Radiation Poison Prevention by Susan Norgren
Twice now Japan has seen more than its fair share of nuclear devastation. The first time was back in 1945 when the United States dropped the atomic bomb on Hiroshima and Nagasaki. Currently they are dealing with the crippled reactors in Fukushima province and the fallout of radiation.
How do we prevent radiation poisoning from harming children, our pets and ourselves. What do we take to combat the effects of radiation both before and after exposure?
Americans receive radiation poisoning from airport security scanners, x-rays, CT scans, nuclear medicine tests (such as PET scans and bone scans), injected radioisotopes, radiation therapy, food irradiation, and unbelievably tobacco products contain low levels of radiation.
Underground miners, radiologists, medical technologists, nuclear plant operators, research scientists and pilots are some of the higher risk occupations for receiving radiation poisoning.
Any amount of radiation can be dangerous because of the potential effect it has on living cells. Radiation exposure from our environment can add up over one’s lifetime.
I recommend taking iodine supplements and natural herbs now to detoxify radioactivity out of your body, which will protect you from environmental radiation poisoning. The average recommended dosage is 12 and 50 mg per day for most adults.
If there is Radiation Fallout, it will be important to:1. Protect your Thyroid.
2. Protect your DNA from genetic mutation
3. Remove as much of the radiation from your body as humanly possible.
Iodine protects your vulnerable thyroid from radiation poisoning. The thyroid loves iodine, radioactive or not, and it quickly absorbs either one. So, if you take the iodine before or immediately after exposure, it will fill up the thyroid so there is no room for the radioactive iodine to enter.
Iodine usually leaves your thyroid in about 24 hours but a good liquid iodine will work almost immediately once ingested. Potassium iodide also known as KI is a salt of iodine that is stable. Nascent Iodine and all food grade iodine may be used instead. Do NOT drink iodine products such as Betadine, which is not for human consumption.
How much do I need to take? According to the CDC and FDA, the following doses are appropriate to take after internal contamination with (or likely internal contamination with) radioactive iodine:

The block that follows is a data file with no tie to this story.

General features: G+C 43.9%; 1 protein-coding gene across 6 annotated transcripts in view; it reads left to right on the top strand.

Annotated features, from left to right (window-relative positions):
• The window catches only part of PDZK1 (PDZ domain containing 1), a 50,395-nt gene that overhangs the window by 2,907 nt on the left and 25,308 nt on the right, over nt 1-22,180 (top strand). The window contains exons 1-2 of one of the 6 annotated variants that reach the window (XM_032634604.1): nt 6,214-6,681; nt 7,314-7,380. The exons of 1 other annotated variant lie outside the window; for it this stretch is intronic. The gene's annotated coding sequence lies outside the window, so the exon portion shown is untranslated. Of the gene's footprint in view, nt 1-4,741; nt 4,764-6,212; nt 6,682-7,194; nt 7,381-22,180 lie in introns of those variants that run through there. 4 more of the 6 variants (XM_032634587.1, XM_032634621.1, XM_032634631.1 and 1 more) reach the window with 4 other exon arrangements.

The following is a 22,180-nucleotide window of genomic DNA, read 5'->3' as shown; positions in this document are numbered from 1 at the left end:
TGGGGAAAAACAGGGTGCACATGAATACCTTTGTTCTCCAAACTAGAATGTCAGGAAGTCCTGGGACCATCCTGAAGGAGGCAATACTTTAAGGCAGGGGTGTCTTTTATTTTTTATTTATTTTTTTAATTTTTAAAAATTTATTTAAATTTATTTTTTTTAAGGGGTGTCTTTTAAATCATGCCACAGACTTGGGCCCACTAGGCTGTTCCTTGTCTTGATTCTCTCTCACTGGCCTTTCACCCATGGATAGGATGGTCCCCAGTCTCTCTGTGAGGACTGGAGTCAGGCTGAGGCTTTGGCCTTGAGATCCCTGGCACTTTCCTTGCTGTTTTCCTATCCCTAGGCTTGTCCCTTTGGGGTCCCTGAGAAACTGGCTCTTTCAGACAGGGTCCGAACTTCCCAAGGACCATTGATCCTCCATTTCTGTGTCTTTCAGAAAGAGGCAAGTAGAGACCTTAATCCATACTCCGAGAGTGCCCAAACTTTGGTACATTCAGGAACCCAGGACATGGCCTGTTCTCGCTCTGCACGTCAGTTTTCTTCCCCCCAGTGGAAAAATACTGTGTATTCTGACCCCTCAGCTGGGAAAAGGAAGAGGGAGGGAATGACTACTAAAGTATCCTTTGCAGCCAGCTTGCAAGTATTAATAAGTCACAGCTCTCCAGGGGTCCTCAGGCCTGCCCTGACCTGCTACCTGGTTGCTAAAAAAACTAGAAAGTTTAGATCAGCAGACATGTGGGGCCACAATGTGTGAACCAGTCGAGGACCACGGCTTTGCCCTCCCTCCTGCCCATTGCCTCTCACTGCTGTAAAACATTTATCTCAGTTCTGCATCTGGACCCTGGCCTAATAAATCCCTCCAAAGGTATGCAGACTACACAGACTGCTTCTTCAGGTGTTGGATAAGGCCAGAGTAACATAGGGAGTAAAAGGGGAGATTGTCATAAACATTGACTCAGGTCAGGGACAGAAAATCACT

Older adults over the age of 40 should only take supplemental iodine is they are exposed to a large dose of radiation because they tend to have an allergic reaction to iodine and are least likely to develop thyroid cancer. but you too will need to protect your cells from genetic damage.
Adults up to age 40 should take 130 mg. This is about 700 times the normal daily dose of 150 mcg. (micrograms).
Women who are breastfeeding should take 130 mg.and stop breastfeeding and use formula. Pregnant women need to take one dose.
Children between the ages of 3 to 18 should take 65 mg. (Children who weigh 150lbs or more should take 130 mg.).
Newborns from birth to 1 month (both nursing and non-nursing) should be given 16 mg. Note: newborns less than 1 month old who receive more than one dose of KI are at particular risk for developing hypothyroidism. If not treated, hypothyroidism can cause brain damage. Infants who receive supplemental iodine should have their thyroid hormone levels checked and monitored by a doctor. Avoid repeat dosing.
Note: The thyroid glands of a fetus and of an infant are most at risk of injury from radioactive iodine. Young children and people with low stores of iodine in their thyroid are also at risk of thyroid injury.
Do not take iodine:•If you are already taking medication with high levels of iodine.
•You are allergic to iodine.
•If you have a thyroid disease that is iodine sensitive such as Grave’s disease, do not take supplemental iodine without your doctor’s permission and guidance. ‘Jon Barron’